What factors influence the invasibility of aquatic weeds?
What would be an ideal weed?

Humans transporting weeds all over the place adds risk obviously.
But are these humans releasing these into the environment or composting them?

Few hobbyist will toss the weeds into a lake, adn cute fish that got too large?

Very likely.

So why not outlaw all tropical fish(except a white list??)
They pose a larger risk to the State than aquatic plants do.

Snails?
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Old 01-12-2011, 01:55 AM   #37
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Snails?
The snails question is interesting and is very actively enforced, strangely enough. Will, the young man at AquaTek here in Austin who is very into the hobby relayed a recent story to me personally while I was speaking to him about the ban. For one, apple snails are illegal as Hell (no pun intended) in Texas. His girlfriend had a pair and she showed them off in another aquarium forum and sure enough an agent of the TWPD showed up at their doorstep demanding they release the snails to him. He took them and destroyed them and there was no fine.

This is Orwellian and eerie and was just for snails. They traced a young girl through the Internet to get her snails. Whose to say they won't do the same thing to us? Will I have to beg administrators here and on APC to delete my posts where I enumerate what I might be keeping? As a moderator on my home forum at APE will I have to censor myself for my own protection? Mums the word?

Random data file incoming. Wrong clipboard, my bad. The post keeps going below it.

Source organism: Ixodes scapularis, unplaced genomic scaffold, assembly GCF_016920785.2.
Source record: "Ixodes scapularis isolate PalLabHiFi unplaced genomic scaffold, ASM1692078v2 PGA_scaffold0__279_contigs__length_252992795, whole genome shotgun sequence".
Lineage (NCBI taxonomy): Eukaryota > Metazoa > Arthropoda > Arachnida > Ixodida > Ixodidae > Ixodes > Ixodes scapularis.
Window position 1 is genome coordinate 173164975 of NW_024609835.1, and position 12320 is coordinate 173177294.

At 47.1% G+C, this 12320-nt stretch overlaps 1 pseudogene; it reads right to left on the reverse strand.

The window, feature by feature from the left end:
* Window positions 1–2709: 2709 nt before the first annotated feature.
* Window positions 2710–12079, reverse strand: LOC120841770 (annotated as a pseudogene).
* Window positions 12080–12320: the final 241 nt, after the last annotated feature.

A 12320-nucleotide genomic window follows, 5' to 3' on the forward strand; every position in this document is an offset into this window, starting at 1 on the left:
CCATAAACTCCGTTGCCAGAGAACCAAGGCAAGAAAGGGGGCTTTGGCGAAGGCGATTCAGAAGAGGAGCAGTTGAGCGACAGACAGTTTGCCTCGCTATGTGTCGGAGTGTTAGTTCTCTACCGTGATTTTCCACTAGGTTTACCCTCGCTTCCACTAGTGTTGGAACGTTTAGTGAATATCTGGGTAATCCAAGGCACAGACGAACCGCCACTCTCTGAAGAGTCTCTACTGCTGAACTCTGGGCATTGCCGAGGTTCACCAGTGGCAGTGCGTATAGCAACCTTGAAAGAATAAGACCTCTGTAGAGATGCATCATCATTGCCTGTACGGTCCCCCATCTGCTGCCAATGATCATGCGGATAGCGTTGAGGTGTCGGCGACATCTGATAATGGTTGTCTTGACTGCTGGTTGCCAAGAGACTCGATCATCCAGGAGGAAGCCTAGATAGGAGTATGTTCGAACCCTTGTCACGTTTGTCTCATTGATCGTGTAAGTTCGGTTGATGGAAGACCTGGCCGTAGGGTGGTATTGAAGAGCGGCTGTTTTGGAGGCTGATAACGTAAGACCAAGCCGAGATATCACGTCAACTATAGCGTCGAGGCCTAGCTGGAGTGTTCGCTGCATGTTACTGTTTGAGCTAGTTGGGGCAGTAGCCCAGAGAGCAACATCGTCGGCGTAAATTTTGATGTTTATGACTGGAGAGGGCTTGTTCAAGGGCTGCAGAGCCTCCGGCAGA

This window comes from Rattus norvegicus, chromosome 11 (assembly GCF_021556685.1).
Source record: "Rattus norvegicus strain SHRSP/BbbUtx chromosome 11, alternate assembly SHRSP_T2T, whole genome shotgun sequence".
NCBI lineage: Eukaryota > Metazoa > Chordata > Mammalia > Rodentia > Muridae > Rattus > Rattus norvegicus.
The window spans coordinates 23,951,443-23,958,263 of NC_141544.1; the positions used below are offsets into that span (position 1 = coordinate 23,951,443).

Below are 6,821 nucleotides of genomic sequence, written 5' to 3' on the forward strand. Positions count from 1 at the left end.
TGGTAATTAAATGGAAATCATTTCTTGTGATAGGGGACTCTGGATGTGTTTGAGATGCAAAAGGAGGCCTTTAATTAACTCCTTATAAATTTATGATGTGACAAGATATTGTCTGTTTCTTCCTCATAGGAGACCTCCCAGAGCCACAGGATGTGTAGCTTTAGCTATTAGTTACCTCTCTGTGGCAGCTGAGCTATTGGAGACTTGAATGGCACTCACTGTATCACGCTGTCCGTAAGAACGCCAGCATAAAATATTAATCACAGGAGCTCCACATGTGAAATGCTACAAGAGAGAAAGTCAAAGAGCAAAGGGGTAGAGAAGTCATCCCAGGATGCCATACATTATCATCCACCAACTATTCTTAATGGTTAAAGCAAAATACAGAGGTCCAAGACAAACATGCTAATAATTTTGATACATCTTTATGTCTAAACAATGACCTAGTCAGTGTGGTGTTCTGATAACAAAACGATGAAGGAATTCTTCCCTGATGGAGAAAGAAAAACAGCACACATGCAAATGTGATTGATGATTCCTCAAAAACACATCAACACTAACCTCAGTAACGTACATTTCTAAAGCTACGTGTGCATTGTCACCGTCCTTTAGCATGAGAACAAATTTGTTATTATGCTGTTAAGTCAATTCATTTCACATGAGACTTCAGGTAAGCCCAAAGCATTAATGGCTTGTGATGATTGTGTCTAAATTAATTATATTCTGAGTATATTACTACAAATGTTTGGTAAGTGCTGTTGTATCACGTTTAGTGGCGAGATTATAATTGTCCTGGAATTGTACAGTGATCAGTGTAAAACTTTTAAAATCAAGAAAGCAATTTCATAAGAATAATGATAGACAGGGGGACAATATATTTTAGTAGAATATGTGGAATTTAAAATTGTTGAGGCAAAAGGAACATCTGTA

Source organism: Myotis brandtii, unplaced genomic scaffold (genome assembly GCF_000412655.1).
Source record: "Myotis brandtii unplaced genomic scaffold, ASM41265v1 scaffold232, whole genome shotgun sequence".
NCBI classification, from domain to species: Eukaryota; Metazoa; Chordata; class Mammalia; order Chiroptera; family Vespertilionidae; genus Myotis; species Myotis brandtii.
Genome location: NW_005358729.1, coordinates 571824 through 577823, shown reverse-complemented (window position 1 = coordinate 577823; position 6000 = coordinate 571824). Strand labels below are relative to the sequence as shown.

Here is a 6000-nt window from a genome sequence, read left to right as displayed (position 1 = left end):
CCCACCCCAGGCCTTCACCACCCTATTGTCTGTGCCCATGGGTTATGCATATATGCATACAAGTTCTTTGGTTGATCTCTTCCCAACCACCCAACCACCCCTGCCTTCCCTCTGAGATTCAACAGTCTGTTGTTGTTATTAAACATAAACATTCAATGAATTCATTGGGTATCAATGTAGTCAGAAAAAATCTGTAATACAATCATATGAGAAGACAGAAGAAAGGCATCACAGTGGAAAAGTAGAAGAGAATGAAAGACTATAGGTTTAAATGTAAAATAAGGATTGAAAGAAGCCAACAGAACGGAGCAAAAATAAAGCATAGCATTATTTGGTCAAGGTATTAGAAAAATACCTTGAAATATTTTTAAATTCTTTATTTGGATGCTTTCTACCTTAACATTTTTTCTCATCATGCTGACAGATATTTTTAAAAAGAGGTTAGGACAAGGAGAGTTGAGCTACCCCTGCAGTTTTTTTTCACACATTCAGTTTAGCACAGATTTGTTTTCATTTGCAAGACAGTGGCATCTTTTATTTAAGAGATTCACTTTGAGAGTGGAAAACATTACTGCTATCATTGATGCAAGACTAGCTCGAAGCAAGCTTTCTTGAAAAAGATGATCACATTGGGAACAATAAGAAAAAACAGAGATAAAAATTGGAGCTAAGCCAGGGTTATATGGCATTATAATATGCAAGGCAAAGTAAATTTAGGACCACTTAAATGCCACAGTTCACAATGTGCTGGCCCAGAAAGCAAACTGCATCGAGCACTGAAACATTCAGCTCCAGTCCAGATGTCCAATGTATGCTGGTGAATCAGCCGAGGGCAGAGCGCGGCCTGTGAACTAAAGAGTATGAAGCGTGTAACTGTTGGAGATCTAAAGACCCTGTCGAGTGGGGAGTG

Very disconcerting and the outlook is too hazy to take chances and even worse if we do nothing.
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Old 01-12-2011, 08:07 PM   #38
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Wow that is creepy. That story sound like an urban myth kind of tale, but it was only second-hand for you so it sounds like it really did happen like that.
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Old 01-12-2011, 08:27 PM   #39
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HR 669 anyone? I hope this ends up going the same way.
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Old 01-12-2011, 08:44 PM   #40